Erika Zvingilaite

Human health-related externalities in energy system modelling the case of the Danish heat and power sector

Applied Energy, Volume 88, Issue 2, The 5th Dubrovnik Conference on Sustainable Development of Energy, Water and Environment Systems, held in Dubrovnik September/October 2009, February 2011, Pages 535-544, ISSN 0306-2619, DOI: 10.1016/j.apenergy.2010.08.007.
 Science Direct

Systems Analysis Division, Risø National Laboratory for Sustainable Energy, Technical University of Denmark – DTU, Roskilde, Denmark

This paper discusses methodology of energy system modelling when reduction of local externalities, such as damage to the human health from energy production-related air pollution, is in focus. Ideally, the local energy externalities should be analysed by adopting the impact pathway approach of ExternE study, and following the pollutants from their release to the personal uptake and resulting health effects. This would require inclusion of air pollution modelling and monetary valuation of the impacts into an energy system optimisation process. However, this approach involves a complex study and generalisations are needed.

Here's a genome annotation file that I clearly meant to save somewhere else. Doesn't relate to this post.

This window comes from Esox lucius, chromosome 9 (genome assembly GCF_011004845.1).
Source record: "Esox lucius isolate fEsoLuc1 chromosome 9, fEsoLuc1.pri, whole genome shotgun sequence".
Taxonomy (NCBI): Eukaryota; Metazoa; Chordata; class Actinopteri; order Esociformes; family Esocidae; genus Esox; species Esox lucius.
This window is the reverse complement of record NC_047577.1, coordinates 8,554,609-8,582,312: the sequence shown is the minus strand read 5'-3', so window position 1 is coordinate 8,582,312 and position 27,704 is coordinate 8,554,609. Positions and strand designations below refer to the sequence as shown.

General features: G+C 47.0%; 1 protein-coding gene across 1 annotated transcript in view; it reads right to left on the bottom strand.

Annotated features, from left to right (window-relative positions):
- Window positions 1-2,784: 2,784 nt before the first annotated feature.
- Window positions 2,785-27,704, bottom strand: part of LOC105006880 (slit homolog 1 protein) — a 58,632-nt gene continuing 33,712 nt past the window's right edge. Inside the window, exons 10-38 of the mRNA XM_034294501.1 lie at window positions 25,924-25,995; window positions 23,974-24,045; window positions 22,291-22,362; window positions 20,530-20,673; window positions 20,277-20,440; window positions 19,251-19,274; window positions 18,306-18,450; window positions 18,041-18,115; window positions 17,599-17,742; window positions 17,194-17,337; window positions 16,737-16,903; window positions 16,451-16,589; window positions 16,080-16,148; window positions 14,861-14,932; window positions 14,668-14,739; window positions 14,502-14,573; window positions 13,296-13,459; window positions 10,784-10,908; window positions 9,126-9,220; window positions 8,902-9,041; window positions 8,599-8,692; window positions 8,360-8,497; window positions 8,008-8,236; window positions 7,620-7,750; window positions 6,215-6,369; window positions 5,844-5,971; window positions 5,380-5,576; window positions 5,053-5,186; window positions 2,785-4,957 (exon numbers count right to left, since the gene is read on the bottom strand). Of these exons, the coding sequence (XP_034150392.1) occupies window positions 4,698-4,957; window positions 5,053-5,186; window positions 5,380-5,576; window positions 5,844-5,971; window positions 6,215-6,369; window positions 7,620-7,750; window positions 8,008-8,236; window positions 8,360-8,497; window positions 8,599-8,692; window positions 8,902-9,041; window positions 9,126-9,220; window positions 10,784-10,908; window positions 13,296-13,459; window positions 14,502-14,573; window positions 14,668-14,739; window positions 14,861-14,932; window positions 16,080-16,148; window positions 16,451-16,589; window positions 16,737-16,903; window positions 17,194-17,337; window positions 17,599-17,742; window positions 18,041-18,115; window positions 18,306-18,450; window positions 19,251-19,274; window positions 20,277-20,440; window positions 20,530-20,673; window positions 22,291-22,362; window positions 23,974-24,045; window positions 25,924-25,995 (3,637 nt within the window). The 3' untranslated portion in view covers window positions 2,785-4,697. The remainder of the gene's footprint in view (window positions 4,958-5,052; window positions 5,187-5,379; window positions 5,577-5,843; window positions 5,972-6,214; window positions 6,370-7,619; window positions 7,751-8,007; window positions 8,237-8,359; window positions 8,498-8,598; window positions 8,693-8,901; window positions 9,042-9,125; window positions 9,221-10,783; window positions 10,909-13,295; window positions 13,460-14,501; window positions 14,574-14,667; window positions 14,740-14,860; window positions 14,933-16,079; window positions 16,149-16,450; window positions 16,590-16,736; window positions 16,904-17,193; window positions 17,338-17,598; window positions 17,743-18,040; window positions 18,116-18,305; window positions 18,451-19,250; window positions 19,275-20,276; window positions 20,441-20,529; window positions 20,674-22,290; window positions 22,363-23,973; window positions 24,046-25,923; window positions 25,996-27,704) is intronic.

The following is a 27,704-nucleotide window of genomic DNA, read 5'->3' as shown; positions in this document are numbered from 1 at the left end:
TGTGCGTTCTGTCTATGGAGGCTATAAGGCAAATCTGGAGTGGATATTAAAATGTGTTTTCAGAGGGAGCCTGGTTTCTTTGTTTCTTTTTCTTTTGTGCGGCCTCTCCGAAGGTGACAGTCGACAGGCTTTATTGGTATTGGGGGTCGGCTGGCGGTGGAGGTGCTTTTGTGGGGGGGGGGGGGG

The way local externalities are included in the existing energy system models is identified and discussed in the paper. Only a few studies include localisation aspects when internalising local externalities in an energy system optimisation. The performed analysis of the Danish heat and power sector verifies that it is cheaper for the society to include externalities in the planning of an energy system than to pay for the resulting damages later. Total health costs decrease by around 18% and total system costs decrease by nearly 4% when health externalities are included in the optimisation. Furthermore, including localisation aspects can reduce health costs of the heat and power sector in Denmark by additional 7%.

Keywords: Energy system modelling; Optimisation; Location of energy plants; Air pollution; Externalities; Health damage